Only the Paranoid Survive

Only the Paranoid Survive: How to Exploit the Crisis Points that Challenge Every Company

by Andrew S. Grove

“A strategic inflection point is a time in the life of a business when its fundamentals are about to change. The change can mean an opportunity to rise to new heights. But it may just as likely signal the beginning of the end.”

Andy Grove (1936-2016), former chairman of Intel, describes six categories of 10X changes: competition, technology, customers, suppliers, complementors, and regulation. “When a Wal-Mart moves into a small town, the environment changes for every retailer in that town. A 10X factor has arrived. When the technology for sound in movies became popular, every silent actor and actress personally experienced the 10X factor of technological change. When container shipping revolutionized sea transportation, a 10X factor reordered the major ports around the world.” Continue reading “Only the Paranoid Survive”

Don’t Sell Me, Tell Me

Don’t Sell Me, Tell Me: How to use storytelling to connect with the hearts and wallets of a hungry audience

by Greg Koorhan

Greg Koorhan’s main message is to “stop sounding like everyone else and tell your own, unique story.”

“A study by the Emory Institute in Atlanta… found that just thinking about an action triggers the same emotional and sensory area of the brain that performing the action does… So by telling a story associated with you or your business, you can trigger the emotions that make your customer feel, even for a brief moment, as if they’ve experienced the same benefit… Assuming it’s a good experience, don’t you think they’ll want more?”

“When looking at data, the language areas of the brain light up, but not the emotional and sensory areas. These areas are triggered only by stories. This means that your story can engage your audience in ways data can’t… When data and stories are used together, audiences are moved both emotionally and intellectually.”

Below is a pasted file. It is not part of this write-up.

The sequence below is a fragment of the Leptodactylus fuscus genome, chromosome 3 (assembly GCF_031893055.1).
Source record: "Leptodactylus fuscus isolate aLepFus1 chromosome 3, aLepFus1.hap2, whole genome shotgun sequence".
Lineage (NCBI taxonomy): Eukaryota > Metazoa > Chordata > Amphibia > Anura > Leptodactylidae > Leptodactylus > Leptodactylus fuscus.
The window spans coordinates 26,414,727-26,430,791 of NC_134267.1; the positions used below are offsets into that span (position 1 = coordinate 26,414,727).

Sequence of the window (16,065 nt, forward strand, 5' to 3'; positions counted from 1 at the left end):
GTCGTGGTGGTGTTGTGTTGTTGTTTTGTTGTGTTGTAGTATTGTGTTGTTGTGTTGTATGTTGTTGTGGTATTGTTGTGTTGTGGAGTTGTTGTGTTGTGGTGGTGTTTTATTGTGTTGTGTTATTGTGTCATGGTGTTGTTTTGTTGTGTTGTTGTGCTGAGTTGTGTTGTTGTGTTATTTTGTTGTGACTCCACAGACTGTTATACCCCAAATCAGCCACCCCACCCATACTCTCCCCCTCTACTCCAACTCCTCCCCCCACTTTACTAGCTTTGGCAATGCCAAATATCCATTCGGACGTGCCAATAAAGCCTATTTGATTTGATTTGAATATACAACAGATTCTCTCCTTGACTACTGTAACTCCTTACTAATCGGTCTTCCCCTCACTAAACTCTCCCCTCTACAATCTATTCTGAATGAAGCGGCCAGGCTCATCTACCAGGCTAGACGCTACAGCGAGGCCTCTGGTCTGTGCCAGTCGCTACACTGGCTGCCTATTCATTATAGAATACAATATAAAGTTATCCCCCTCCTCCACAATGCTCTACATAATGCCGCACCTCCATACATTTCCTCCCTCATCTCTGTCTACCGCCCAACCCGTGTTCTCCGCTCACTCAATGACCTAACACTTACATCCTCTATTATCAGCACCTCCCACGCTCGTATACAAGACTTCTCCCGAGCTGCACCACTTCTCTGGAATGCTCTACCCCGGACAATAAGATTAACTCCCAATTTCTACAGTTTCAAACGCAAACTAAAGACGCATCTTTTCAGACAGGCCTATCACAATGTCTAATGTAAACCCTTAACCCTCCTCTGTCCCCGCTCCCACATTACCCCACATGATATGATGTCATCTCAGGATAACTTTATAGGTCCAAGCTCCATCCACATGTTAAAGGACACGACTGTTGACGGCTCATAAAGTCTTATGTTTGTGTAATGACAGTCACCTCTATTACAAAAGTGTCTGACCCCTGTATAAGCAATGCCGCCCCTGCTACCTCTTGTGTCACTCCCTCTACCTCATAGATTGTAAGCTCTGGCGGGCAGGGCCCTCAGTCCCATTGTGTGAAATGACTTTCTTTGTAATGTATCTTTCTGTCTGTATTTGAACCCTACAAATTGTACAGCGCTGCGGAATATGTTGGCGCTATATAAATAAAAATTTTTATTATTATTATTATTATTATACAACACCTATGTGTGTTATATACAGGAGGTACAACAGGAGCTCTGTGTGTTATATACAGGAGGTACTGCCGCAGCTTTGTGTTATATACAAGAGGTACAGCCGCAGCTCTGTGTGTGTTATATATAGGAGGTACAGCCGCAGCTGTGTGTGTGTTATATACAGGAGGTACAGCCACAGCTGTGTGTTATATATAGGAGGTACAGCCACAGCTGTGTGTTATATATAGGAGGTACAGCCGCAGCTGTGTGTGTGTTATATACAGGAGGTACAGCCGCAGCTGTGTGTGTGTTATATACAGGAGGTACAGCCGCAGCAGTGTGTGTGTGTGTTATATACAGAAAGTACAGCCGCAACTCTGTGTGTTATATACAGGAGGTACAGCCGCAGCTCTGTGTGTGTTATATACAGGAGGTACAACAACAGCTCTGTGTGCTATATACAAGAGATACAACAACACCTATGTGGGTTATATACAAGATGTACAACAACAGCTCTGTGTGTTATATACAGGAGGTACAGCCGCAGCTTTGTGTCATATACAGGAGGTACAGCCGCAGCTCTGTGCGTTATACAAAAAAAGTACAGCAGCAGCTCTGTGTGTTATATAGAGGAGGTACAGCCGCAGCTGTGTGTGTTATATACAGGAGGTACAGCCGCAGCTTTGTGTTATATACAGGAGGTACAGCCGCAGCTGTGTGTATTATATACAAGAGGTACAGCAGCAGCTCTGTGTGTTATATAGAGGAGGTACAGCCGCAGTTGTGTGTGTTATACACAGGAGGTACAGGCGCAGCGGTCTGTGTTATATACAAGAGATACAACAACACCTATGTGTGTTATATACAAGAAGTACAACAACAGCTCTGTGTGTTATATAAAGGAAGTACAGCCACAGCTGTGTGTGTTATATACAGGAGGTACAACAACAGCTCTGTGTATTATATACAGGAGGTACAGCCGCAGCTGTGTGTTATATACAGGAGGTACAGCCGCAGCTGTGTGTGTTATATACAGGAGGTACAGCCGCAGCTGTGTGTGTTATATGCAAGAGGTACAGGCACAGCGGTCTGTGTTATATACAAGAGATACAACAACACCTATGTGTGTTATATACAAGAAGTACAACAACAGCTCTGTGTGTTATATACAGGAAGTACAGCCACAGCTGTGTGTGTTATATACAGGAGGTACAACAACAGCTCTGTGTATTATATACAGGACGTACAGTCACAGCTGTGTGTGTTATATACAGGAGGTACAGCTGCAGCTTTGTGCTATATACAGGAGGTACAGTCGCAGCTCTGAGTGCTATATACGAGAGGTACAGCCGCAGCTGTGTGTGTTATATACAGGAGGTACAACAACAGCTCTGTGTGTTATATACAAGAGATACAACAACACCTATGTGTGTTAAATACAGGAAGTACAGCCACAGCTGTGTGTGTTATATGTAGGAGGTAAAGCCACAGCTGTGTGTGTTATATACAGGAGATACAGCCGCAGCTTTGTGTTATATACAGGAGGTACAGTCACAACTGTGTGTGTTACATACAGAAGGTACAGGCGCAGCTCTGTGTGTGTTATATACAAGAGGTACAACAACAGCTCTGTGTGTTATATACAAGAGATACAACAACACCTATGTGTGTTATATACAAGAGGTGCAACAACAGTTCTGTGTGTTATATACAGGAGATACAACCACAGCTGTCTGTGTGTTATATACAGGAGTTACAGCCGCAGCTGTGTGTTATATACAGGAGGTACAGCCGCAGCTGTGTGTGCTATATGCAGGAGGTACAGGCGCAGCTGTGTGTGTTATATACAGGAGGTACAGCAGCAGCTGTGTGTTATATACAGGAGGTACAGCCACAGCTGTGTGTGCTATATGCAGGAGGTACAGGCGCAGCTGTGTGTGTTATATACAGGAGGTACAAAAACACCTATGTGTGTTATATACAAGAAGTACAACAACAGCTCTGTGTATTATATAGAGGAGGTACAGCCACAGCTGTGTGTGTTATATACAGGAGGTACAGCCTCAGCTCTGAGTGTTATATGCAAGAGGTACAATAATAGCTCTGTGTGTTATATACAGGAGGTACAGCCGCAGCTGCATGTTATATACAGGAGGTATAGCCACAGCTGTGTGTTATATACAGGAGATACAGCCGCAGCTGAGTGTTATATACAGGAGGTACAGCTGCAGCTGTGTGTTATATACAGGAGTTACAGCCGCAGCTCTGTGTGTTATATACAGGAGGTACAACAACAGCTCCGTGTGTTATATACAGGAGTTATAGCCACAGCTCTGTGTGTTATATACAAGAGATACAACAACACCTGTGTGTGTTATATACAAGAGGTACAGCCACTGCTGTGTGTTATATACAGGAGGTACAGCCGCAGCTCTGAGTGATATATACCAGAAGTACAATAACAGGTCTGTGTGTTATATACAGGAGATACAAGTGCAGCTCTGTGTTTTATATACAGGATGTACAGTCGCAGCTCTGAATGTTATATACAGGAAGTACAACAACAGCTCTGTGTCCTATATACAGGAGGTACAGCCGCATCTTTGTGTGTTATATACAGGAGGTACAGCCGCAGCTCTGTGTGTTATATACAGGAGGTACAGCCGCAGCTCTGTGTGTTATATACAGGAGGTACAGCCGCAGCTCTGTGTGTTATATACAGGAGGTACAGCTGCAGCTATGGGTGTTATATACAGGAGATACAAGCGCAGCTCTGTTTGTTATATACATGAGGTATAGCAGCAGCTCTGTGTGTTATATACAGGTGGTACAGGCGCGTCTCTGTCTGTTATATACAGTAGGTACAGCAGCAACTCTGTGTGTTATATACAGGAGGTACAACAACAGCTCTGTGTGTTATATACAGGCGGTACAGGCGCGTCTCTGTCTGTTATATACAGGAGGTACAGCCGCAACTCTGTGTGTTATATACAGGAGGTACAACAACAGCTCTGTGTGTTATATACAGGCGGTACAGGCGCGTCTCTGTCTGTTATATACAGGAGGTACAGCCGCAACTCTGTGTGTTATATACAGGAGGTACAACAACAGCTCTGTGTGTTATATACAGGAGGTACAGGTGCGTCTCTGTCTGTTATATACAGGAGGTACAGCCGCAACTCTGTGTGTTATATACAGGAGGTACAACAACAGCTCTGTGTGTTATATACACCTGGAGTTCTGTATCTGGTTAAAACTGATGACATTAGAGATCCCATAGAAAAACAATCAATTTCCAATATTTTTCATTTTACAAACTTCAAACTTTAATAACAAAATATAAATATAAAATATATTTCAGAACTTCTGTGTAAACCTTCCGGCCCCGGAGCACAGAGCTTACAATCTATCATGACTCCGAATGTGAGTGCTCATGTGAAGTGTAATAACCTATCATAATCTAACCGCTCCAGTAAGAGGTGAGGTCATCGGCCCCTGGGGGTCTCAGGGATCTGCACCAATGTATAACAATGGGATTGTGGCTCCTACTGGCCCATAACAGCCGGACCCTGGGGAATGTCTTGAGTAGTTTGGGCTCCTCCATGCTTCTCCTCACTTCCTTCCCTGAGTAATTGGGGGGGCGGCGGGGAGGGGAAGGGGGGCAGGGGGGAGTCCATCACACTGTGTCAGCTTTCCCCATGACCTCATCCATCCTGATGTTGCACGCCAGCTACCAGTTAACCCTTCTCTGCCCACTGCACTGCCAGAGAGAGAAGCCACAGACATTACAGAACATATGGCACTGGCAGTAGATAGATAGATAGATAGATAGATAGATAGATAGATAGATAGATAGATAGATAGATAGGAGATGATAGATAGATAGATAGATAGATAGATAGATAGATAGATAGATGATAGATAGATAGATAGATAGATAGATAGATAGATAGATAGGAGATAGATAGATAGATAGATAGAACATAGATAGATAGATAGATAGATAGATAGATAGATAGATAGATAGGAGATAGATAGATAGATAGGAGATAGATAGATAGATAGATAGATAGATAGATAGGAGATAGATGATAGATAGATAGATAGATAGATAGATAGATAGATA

“Your Story IS Your Brand… Your brand is actually tied closely to your values. And by nurturing your values, you develop a theme. And out of your theme grows your story… Start with your values, then your theme, character archetype and emotional tone. Once you’ve got the elements of your story in place, your entire marketing and advertising platform can grow out of it.”

Continue reading “Don’t Sell Me, Tell Me”

Fans Not Customers

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Fans Not Customers: How to Create Growth Companies in a No Growth World

by Vernon W. Hill II with Bob Andelman

Vernon W. Hill II founded Commerce Bank in 1973. In 2007, the bank “was sold to Toronto-based TD Bank for $8.5 billion, producing a 30-year, 23 percent annual shareholder return. Everyone profited, including shareholders and team members.” In 2010, he co-founded Metro Bank, bringing the same service culture to British banking. In Fans Not Customers he reveals the secret sauce of his business model. This book is about branding, differentiation, corporate culture, and organic growth, but the dominant theme is providing exceptional customer service. Continue reading “Fans Not Customers”

Managing the Unexpected

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Managing the Unexpected: Assuring High Performance in an Age of Complexity

by Karl E. Weick and Kathleen M. Sutcliffe

University of Michigan business school professors Weick and Sutcliffe studied common management attributes of “high reliability organizations” (HROs) such as aircraft carriers and nuclear power plants, where glitches can have deadly consequences. “The key difference between HROs and other organizations in managing the unexpected often occurs in the earliest stages, when the unexpected may give off only weak signals of trouble… Managing the unexpected is about alertness, sensemaking, updating, and staying in motion.” Continue reading “Managing the Unexpected”

The Unpublished David Ogilvy

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The Unpublished David Ogilvy: His secrets of management, creativity, and success—from private papers and public fulminations

This collection of David Ogilvy’s memos, letters, speech excerpts, and other documents was compiled by an Ogilvy & Mather executive to commemorate the founder’s 75th birthday. The writings span a 50-year period from 1935-1986. The cool thing about this book is that most of the contents were not written with the intent to be published, so it feels like a behind-the-scenes look at his management style as well as his thoughts on various subjects. Continue reading “The Unpublished David Ogilvy”

How: Why How We Do Anything Means Everything…in Business (and in Life)

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How: Why How We Do Anything Means Everything…in Business (and in Life)

by Dov Seidman

The book is about ethics and reputation, value-based cultures vs. rule-based cultures, and as the author likes to say, “getting your hows right.” There are some valuable messages in the book. Continue reading “How: Why How We Do Anything Means Everything…in Business (and in Life)”